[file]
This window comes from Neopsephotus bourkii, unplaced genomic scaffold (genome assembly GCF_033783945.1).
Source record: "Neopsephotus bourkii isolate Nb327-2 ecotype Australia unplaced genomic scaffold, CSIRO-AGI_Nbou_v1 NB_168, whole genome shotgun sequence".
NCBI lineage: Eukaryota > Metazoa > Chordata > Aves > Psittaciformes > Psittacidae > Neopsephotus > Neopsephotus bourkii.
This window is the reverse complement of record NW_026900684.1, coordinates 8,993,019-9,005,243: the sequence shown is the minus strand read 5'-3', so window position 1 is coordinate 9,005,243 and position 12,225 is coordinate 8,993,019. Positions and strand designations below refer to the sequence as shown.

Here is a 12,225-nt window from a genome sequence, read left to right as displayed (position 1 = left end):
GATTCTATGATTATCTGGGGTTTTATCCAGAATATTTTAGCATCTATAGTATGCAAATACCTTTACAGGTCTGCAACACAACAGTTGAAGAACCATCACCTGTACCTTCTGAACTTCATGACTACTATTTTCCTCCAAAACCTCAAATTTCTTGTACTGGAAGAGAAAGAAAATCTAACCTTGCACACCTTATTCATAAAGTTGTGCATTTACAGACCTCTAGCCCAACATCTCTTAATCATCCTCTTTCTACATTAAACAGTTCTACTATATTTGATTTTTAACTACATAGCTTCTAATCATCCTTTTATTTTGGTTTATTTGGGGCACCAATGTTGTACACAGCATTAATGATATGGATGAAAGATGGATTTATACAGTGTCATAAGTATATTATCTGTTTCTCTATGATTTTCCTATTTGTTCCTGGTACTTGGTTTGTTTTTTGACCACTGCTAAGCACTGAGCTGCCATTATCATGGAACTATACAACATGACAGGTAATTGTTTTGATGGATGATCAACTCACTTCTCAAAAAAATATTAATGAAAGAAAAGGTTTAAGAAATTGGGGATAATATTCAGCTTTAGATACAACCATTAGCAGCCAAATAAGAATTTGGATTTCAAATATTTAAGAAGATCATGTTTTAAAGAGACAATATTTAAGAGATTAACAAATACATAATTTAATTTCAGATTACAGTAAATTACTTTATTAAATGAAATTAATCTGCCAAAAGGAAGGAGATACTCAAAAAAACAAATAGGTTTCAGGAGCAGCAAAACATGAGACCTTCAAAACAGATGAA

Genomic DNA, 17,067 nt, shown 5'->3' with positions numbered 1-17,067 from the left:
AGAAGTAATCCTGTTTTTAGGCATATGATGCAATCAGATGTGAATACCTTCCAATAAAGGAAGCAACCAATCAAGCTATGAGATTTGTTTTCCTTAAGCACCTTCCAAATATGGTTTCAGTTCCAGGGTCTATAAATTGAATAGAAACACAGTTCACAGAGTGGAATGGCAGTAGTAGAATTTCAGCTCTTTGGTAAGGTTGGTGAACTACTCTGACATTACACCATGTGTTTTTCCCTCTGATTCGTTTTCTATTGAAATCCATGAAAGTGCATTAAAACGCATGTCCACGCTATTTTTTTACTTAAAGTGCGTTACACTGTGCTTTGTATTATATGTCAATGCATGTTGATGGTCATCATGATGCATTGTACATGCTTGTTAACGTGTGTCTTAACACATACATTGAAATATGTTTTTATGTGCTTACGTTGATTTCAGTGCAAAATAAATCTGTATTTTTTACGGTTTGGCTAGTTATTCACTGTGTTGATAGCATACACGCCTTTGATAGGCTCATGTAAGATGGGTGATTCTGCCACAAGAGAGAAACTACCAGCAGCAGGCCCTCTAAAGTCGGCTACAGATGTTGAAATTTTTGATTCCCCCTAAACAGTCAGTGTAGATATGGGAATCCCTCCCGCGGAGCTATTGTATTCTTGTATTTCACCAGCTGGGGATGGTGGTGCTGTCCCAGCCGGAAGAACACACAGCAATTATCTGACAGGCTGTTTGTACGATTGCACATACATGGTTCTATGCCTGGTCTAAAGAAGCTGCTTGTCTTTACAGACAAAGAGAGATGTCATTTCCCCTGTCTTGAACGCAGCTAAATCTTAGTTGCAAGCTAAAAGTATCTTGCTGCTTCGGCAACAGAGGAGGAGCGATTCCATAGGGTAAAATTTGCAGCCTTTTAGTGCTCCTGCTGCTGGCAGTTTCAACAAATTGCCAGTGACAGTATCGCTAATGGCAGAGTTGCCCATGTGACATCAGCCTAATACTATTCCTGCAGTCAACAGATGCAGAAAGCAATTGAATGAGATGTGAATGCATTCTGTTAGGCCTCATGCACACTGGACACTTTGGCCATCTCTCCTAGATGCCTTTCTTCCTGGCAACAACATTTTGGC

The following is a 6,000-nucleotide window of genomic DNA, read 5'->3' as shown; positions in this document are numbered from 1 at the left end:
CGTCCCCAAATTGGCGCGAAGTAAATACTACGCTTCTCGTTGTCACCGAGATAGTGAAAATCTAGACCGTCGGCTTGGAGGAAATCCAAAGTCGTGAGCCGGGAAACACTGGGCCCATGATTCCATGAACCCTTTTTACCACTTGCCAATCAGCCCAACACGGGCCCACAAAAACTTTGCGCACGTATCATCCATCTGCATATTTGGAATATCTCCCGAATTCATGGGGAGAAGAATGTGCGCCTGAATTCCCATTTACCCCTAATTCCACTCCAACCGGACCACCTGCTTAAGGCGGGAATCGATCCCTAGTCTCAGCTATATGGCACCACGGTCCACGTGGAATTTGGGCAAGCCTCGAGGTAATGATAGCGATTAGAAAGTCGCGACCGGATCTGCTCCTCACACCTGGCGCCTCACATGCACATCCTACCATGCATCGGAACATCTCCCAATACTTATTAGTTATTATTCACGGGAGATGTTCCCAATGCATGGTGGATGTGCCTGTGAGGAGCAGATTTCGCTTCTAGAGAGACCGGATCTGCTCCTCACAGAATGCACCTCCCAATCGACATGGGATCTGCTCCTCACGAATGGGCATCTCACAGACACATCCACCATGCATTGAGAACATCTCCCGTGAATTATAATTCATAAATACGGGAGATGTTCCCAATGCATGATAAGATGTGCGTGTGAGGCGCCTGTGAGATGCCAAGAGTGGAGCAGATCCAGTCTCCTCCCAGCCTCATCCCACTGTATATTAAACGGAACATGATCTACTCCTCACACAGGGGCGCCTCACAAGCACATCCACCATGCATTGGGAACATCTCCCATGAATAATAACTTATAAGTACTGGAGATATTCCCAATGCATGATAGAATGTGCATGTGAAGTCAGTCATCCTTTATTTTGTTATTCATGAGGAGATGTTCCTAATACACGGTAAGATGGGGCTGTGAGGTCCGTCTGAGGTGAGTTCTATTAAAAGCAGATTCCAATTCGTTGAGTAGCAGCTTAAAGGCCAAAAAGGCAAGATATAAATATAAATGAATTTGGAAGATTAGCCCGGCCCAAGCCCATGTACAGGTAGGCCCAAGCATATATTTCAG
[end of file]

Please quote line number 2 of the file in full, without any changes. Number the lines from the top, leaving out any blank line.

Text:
Source record: "Neopsephotus bourkii isolate Nb327-2 ecotype Australia unplaced genomic scaffold, CSIRO-AGI_Nbou_v1 NB_168, whole genome shotgun sequence".